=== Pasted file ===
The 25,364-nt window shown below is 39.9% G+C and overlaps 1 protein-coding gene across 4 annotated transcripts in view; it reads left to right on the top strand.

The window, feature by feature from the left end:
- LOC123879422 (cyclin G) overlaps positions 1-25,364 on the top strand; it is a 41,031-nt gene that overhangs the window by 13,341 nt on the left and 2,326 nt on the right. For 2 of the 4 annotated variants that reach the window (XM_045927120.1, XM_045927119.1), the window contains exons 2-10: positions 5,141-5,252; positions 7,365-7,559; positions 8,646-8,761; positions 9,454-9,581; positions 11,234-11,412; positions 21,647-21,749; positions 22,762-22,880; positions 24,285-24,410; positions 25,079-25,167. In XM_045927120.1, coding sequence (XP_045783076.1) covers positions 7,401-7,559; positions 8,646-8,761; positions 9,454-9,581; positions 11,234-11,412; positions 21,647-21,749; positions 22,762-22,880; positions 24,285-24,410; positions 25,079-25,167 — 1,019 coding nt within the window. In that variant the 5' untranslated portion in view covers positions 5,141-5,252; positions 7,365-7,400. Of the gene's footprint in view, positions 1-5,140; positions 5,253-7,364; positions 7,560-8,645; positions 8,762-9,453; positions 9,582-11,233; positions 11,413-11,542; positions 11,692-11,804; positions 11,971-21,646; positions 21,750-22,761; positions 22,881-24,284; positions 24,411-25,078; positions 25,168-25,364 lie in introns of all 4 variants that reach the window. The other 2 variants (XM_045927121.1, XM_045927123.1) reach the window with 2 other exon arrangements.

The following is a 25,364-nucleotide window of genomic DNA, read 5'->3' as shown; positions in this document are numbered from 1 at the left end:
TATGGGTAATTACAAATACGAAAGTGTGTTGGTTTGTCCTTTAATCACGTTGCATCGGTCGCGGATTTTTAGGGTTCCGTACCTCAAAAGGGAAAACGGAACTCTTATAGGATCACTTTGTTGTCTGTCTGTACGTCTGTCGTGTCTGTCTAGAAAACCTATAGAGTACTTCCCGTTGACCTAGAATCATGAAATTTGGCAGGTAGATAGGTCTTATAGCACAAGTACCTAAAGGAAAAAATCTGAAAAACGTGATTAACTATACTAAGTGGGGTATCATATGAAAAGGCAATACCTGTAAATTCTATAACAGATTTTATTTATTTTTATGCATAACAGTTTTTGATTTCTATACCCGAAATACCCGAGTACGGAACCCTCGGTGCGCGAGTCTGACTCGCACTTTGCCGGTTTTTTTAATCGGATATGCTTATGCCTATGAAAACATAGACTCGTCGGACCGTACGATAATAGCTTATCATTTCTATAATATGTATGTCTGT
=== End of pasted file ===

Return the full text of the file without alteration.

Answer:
The 25,364-nt window shown below is 39.9% G+C and overlaps 1 protein-coding gene across 4 annotated transcripts in view; it reads left to right on the top strand.

The window, feature by feature from the left end:
- LOC123879422 (cyclin G) overlaps positions 1-25,364 on the top strand; it is a 41,031-nt gene that overhangs the window by 13,341 nt on the left and 2,326 nt on the right. For 2 of the 4 annotated variants that reach the window (XM_045927120.1, XM_045927119.1), the window contains exons 2-10: positions 5,141-5,252; positions 7,365-7,559; positions 8,646-8,761; positions 9,454-9,581; positions 11,234-11,412; positions 21,647-21,749; positions 22,762-22,880; positions 24,285-24,410; positions 25,079-25,167. In XM_045927120.1, coding sequence (XP_045783076.1) covers positions 7,401-7,559; positions 8,646-8,761; positions 9,454-9,581; positions 11,234-11,412; positions 21,647-21,749; positions 22,762-22,880; positions 24,285-24,410; positions 25,079-25,167 — 1,019 coding nt within the window. In that variant the 5' untranslated portion in view covers positions 5,141-5,252; positions 7,365-7,400. Of the gene's footprint in view, positions 1-5,140; positions 5,253-7,364; positions 7,560-8,645; positions 8,762-9,453; positions 9,582-11,233; positions 11,413-11,542; positions 11,692-11,804; positions 11,971-21,646; positions 21,750-22,761; positions 22,881-24,284; positions 24,411-25,078; positions 25,168-25,364 lie in introns of all 4 variants that reach the window. The other 2 variants (XM_045927121.1, XM_045927123.1) reach the window with 2 other exon arrangements.

The following is a 25,364-nucleotide window of genomic DNA, read 5'->3' as shown; positions in this document are numbered from 1 at the left end:
TATGGGTAATTACAAATACGAAAGTGTGTTGGTTTGTCCTTTAATCACGTTGCATCGGTCGCGGATTTTTAGGGTTCCGTACCTCAAAAGGGAAAACGGAACTCTTATAGGATCACTTTGTTGTCTGTCTGTACGTCTGTCGTGTCTGTCTAGAAAACCTATAGAGTACTTCCCGTTGACCTAGAATCATGAAATTTGGCAGGTAGATAGGTCTTATAGCACAAGTACCTAAAGGAAAAAATCTGAAAAACGTGATTAACTATACTAAGTGGGGTATCATATGAAAAGGCAATACCTGTAAATTCTATAACAGATTTTATTTATTTTTATGCATAACAGTTTTTGATTTCTATACCCGAAATACCCGAGTACGGAACCCTCGGTGCGCGAGTCTGACTCGCACTTTGCCGGTTTTTTTAATCGGATATGCTTATGCCTATGAAAACATAGACTCGTCGGACCGTACGATAATAGCTTATCATTTCTATAATATGTATGTCTGT